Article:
Back to Nam, May 1989
"The sight of those paddies steadied me."
after landing at Tan San Nhut, a
Vietnamese official politely, but firmly, pulled me off the line of disembarking passengers. I was escorted to a small security room that
was furnished with only a table and
two chairs and told to sit and wait. I was
not surprised to find myself in that room. I had expected to be detained. After all, I was an American
citizen arriving in
a communist country without a visa. Our two countries had fought a long,
bloody and bitter war
and there existed some lingering animosity or misunderstandings; so much so that fourteen years after
the war's end the two adversaries remained without formal diplomatic ties.
In was probably a little of both. When my marriage broke up, I
decided to turn this painful event into something positive. I
would view my new freedom, I told myself, as an opportunity to turn my Vietnam diary into a
book, an idea I had flirted with since returning from the war. Soon the project took hold
of me and led directly to my decision to return to Nam, so I could find a
hamlet located somewhere outside the the city of Phan Thiet where buddies and a Vietnamese family were
killed during a Tet firefight in 1968.
I had done my homework, but my chances of finding this anonymous hamlet in eight days were not
promising. After a year's worth of research the
hamlet's name and exact location remained a mystery. I had visited the big New York
libraries. I had visited the archives in Washington D.C. and Virginia
where I obtained copies of my company's After-Action and Situation
Reports. I had obtained maps from the US Army Department of History. I had written
scores of letters to various US Army and government agencies. I had even visited Vietnamese
officials at the U.N. I had phone bills of $500 a month. In the process I found over
thirty veterans from my old company, Alpha Company. But the name of the hamlet still
My research yielded some important information.
It convinced me the hamlet I was looking for was located
just north of Phan Thiet, the capital of Binh Thuan
province. I had narrowed the search area down to a handful
of hamlets. But which one?
carried with me 8x10 enlargements of photographs I had taken in the hamlet a few months after the firefight.
One of the
photos showed the porch of a big house where one of our men had
been killed. If this house was still standing, then the
photos could be helpful in finding the right hamlet.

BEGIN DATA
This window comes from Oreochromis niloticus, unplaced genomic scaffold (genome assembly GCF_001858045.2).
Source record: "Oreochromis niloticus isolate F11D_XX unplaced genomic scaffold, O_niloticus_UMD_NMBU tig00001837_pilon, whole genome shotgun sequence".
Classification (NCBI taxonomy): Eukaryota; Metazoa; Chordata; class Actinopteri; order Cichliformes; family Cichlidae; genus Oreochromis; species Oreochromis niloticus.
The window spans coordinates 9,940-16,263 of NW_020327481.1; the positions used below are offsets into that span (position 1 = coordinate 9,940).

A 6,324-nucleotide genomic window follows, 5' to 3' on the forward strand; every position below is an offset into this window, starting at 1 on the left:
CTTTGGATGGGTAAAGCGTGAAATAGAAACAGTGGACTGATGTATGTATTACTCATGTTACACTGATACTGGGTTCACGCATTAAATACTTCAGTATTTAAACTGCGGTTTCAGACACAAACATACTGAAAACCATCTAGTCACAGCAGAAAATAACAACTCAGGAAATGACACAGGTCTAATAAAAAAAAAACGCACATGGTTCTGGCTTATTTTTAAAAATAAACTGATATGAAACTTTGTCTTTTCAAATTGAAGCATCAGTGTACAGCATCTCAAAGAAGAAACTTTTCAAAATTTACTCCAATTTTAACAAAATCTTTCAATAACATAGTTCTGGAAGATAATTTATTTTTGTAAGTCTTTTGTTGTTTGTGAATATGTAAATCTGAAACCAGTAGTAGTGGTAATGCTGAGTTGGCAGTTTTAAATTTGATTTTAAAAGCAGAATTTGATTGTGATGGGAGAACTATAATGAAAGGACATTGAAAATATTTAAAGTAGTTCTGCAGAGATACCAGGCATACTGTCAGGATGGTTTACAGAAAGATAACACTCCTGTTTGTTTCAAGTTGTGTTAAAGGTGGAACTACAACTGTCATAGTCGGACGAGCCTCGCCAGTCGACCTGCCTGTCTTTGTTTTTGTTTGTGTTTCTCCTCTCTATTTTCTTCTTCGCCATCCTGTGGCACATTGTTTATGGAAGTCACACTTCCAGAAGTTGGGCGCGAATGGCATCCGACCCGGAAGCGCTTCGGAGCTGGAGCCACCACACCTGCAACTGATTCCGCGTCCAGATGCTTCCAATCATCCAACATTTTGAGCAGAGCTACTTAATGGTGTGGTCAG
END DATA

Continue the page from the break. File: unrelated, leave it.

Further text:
plan was simply to show the photos to the peasants in the area and hope
that one of them would recognize the house. If I found the house, I
found my hamlet. The photos were the key.
There was one more thing
that might help. I planned to inform my Vietnamese
guides that there lived in the hamlet I was looking for a woman with
only one hand. The chanting woman. A woman whose hand
we accidentally shot off during the firefight. She was in
her thirties back then. In 1989 she would be in her fifties - if she
was still alive.
The Vietnamese official who had
escorted me to the security room finally
returned. He was a thin, short man in his twenties wearing a clean white
shirt and no tie. He sat across the table from me and
began asking questions. He was polite and spoke slowly. His English was clear and
distinct. He took notes of my responses. I explained why I had arrived without a visa. I
blamed it on my Vietnamese-Canadian Travel agent, making him the culprit. I told the
official that when I learned in Manila that my visa had not arrived as promised, I decided
to board the plane anyway, even without a visa, certain that things could be straightened
out in Vietnam.
The young official seemed to take it all in stride, as if Americans
were always turning up at Tan San Nhut Airport without visas. When I had answered all his
questions, he said he had to make inquiries, in other words, check out my story. Then he
left the room.
I settled in for another long, hot wait. But a short time later
he returned with several green forms. The Vietnamese Tourist Office had confirmed my
story, he said. I was free to go, but first I had to fill out the green forms in
triplicate and pay a $50 fee for a temporary visa. There was no carbon paper available so
I had to fill out the identical green form three times. The forms were printed on a
coarse, newsprint paper. After I submitted the forms and paid the fee, they made a cursory
inspection of my luggage and released me. In all, I had been detained for a little over an
With luggage in hand I left the security area and walked into the public area of the
terminal. I saw a crowd of Vietnamese standing behind a balustrade waiting for the arrival
of the next flight. I had made arrangements for someone from the Vietnamese Tourist Office
to meet me at the airport. I scanned the crowd. I was the only
non-Asian in sight. I figured whomever was waiting for me would have no trouble spotting me. I did
not have to wait long.
"Mr. Blanco?" I turned to see a young woman in a pretty
"Mr. Blanco?" she asked again, pronouncing it "Branco".
"Yes!" I answered. She smiled and introduced herself.
Her name was Cam Nhung and she was my translator and guide. She asked that I follow her
outside. We made our way through the throng of waiting Vietnamese and left
the terminal. She
led me to a green Toyota that was parked by the curb. It was hot and raining
lightly when I
slipped into the back seat of the air-conditioned car. Once inside, Ms. Nhung introduced
me to my driver, Bich, who was behind the wheel. Bich, a chunky man in his late thirties,
nodded and smiled. It was obvious to me he could not speak a word of English. Bich started the car and
immediately began blowing his horn, a warning to the many bicycles, scooters, and pedicabs
on the road that we were pulling out.
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Copyright © 2000 Edward Blanco